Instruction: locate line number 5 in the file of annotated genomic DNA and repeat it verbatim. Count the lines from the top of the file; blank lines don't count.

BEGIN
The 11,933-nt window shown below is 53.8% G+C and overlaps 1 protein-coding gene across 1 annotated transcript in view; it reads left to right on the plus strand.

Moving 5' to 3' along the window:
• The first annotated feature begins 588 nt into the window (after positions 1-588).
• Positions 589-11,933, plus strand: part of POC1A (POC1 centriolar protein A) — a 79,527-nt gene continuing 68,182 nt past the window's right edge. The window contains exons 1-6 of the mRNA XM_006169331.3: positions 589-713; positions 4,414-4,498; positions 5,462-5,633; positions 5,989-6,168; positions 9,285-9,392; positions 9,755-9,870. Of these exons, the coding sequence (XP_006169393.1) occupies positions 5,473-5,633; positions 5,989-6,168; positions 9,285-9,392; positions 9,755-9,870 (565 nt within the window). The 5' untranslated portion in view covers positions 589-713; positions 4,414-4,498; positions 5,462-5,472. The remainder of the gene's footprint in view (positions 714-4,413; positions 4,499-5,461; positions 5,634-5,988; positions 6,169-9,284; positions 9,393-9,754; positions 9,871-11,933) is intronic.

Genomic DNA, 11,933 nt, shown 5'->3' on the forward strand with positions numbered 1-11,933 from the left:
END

Genomic DNA, 11,933 nt, shown 5'->3' on the forward strand with positions numbered 1-11,933 from the left: